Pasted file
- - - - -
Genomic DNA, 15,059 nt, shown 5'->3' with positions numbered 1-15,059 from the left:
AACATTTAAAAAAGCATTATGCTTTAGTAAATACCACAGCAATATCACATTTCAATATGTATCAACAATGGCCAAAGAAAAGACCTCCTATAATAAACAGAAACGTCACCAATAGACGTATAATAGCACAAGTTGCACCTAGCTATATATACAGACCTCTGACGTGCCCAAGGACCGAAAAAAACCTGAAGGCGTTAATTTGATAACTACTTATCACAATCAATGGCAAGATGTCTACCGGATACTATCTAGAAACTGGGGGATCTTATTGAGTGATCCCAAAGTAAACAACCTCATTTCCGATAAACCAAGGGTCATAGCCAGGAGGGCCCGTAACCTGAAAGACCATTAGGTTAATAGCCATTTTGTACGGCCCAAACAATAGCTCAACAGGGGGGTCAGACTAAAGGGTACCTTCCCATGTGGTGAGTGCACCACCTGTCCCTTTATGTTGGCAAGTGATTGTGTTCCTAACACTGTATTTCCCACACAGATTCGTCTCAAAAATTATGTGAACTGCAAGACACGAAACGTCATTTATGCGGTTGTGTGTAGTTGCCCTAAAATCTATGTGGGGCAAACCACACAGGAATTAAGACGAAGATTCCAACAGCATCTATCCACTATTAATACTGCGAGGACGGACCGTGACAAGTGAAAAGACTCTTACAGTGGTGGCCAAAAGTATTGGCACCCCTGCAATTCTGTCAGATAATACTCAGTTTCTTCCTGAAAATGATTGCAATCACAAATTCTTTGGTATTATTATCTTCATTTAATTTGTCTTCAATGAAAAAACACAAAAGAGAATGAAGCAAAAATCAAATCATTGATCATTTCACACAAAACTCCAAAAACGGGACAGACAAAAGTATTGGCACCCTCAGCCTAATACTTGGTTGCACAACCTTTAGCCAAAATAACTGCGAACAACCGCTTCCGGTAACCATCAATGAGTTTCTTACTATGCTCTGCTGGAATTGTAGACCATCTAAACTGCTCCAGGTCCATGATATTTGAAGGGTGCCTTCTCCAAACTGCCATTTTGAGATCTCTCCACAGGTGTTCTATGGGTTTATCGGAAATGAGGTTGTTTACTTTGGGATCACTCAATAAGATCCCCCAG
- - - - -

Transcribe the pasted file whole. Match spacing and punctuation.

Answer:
Genomic DNA, 15,059 nt, shown 5'->3' with positions numbered 1-15,059 from the left:
AACATTTAAAAAAGCATTATGCTTTAGTAAATACCACAGCAATATCACATTTCAATATGTATCAACAATGGCCAAAGAAAAGACCTCCTATAATAAACAGAAACGTCACCAATAGACGTATAATAGCACAAGTTGCACCTAGCTATATATACAGACCTCTGACGTGCCCAAGGACCGAAAAAAACCTGAAGGCGTTAATTTGATAACTACTTATCACAATCAATGGCAAGATGTCTACCGGATACTATCTAGAAACTGGGGGATCTTATTGAGTGATCCCAAAGTAAACAACCTCATTTCCGATAAACCAAGGGTCATAGCCAGGAGGGCCCGTAACCTGAAAGACCATTAGGTTAATAGCCATTTTGTACGGCCCAAACAATAGCTCAACAGGGGGGTCAGACTAAAGGGTACCTTCCCATGTGGTGAGTGCACCACCTGTCCCTTTATGTTGGCAAGTGATTGTGTTCCTAACACTGTATTTCCCACACAGATTCGTCTCAAAAATTATGTGAACTGCAAGACACGAAACGTCATTTATGCGGTTGTGTGTAGTTGCCCTAAAATCTATGTGGGGCAAACCACACAGGAATTAAGACGAAGATTCCAACAGCATCTATCCACTATTAATACTGCGAGGACGGACCGTGACAAGTGAAAAGACTCTTACAGTGGTGGCCAAAAGTATTGGCACCCCTGCAATTCTGTCAGATAATACTCAGTTTCTTCCTGAAAATGATTGCAATCACAAATTCTTTGGTATTATTATCTTCATTTAATTTGTCTTCAATGAAAAAACACAAAAGAGAATGAAGCAAAAATCAAATCATTGATCATTTCACACAAAACTCCAAAAACGGGACAGACAAAAGTATTGGCACCCTCAGCCTAATACTTGGTTGCACAACCTTTAGCCAAAATAACTGCGAACAACCGCTTCCGGTAACCATCAATGAGTTTCTTACTATGCTCTGCTGGAATTGTAGACCATCTAAACTGCTCCAGGTCCATGATATTTGAAGGGTGCCTTCTCCAAACTGCCATTTTGAGATCTCTCCACAGGTGTTCTATGGGTTTATCGGAAATGAGGTTGTTTACTTTGGGATCACTCAATAAGATCCCCCAG